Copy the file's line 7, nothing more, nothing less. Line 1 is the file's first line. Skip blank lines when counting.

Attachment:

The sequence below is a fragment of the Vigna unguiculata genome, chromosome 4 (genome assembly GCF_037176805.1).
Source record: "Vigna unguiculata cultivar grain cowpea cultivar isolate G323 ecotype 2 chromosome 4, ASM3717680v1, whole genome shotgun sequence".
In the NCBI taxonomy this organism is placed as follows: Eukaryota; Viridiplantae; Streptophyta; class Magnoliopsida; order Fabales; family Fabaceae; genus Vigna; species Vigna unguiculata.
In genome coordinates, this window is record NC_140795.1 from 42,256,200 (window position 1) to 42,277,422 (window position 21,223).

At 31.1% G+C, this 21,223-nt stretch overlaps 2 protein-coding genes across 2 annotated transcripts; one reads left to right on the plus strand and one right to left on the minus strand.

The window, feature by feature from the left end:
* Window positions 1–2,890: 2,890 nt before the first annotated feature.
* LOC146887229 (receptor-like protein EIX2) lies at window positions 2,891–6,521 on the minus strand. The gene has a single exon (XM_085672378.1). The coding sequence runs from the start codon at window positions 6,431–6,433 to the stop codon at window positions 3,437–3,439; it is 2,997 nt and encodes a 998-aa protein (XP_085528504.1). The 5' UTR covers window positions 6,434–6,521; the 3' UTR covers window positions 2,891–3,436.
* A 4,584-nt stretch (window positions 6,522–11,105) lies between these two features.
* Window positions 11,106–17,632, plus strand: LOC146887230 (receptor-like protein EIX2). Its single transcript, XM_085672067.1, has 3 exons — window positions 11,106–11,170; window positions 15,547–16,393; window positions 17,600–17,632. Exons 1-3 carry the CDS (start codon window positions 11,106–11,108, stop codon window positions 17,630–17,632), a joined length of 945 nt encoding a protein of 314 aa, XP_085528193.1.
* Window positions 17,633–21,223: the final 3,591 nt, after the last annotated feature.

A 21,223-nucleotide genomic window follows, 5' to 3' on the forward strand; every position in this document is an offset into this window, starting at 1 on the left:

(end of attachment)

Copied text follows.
* Window positions 1–2,890: 2,890 nt before the first annotated feature.